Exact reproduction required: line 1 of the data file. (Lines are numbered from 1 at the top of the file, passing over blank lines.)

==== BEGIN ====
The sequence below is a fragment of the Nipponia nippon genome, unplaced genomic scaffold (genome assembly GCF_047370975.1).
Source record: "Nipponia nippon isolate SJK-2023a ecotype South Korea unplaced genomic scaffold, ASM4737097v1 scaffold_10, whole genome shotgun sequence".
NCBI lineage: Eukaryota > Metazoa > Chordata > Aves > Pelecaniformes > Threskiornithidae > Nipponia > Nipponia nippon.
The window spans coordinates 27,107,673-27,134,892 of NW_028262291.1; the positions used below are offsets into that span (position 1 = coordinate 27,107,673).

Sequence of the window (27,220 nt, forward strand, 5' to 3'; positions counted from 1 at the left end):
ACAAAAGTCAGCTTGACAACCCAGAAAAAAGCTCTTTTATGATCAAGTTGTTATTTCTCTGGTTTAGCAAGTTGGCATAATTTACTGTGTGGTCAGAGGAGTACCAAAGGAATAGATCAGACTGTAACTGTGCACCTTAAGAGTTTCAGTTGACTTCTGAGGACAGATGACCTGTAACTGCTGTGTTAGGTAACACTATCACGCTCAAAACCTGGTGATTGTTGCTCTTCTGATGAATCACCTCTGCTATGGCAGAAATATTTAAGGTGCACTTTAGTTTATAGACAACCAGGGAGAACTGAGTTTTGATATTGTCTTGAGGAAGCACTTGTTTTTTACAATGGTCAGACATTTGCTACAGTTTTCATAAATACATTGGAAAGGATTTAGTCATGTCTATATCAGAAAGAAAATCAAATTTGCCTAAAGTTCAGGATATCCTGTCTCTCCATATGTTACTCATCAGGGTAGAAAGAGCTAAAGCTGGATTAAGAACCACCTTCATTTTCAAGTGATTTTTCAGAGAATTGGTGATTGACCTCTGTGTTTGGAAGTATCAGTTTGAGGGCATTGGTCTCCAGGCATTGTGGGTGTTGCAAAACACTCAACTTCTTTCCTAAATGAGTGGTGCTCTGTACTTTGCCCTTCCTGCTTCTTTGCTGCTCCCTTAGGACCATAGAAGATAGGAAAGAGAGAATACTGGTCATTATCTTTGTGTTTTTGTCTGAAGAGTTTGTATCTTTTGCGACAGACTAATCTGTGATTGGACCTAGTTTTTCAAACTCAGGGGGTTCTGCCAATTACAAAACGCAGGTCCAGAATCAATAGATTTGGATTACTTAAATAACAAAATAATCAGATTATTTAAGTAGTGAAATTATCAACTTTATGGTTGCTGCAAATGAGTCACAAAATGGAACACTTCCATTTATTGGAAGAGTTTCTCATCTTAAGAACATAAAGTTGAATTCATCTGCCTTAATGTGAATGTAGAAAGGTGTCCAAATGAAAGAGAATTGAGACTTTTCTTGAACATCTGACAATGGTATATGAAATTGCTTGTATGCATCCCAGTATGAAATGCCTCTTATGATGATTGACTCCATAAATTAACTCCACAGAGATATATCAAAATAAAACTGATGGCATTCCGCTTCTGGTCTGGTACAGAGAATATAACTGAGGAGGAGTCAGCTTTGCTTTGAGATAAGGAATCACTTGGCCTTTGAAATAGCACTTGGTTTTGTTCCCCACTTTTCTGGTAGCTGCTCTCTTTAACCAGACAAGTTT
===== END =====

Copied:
The sequence below is a fragment of the Nipponia nippon genome, unplaced genomic scaffold (genome assembly GCF_047370975.1).